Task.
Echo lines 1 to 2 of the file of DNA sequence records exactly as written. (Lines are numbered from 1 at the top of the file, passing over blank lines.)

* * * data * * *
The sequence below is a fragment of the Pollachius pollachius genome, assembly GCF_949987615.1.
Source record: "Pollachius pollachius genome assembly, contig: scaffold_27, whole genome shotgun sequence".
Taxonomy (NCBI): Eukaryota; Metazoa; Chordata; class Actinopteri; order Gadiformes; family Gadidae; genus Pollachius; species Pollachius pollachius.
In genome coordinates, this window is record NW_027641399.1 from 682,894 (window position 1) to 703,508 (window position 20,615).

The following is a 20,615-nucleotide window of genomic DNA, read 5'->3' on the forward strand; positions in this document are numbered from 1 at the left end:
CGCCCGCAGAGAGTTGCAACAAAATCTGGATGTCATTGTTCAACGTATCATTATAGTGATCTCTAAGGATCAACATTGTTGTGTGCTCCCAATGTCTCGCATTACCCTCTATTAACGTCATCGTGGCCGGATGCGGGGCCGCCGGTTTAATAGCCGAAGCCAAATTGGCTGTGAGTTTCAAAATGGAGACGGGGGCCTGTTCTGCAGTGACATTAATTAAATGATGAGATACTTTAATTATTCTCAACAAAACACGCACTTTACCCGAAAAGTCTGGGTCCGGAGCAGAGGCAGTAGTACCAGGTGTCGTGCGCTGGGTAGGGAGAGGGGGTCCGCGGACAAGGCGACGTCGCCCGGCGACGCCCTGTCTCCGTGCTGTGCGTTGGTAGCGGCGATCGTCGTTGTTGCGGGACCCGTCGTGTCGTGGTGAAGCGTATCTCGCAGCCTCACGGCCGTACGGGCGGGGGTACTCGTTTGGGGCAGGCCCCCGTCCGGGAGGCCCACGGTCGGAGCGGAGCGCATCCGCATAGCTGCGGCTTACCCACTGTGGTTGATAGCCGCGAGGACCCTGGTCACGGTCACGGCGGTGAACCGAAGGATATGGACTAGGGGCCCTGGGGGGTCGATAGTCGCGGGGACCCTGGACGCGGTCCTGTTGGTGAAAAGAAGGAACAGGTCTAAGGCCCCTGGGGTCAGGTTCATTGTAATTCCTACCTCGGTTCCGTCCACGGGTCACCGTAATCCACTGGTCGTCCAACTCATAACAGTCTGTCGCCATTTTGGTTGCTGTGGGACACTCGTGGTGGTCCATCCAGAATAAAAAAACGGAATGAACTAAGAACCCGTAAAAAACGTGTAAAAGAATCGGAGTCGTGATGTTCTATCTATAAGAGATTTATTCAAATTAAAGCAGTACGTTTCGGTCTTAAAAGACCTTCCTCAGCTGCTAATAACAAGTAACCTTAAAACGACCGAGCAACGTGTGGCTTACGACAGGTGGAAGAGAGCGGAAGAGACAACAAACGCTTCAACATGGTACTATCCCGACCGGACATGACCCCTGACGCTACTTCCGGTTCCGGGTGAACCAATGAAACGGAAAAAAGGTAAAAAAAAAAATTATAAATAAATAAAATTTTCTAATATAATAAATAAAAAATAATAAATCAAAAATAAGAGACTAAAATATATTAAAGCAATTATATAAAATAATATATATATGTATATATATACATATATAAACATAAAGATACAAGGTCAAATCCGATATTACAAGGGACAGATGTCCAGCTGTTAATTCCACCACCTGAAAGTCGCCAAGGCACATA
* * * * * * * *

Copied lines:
The sequence below is a fragment of the Pollachius pollachius genome, assembly GCF_949987615.1.
Source record: "Pollachius pollachius genome assembly, contig: scaffold_27, whole genome shotgun sequence".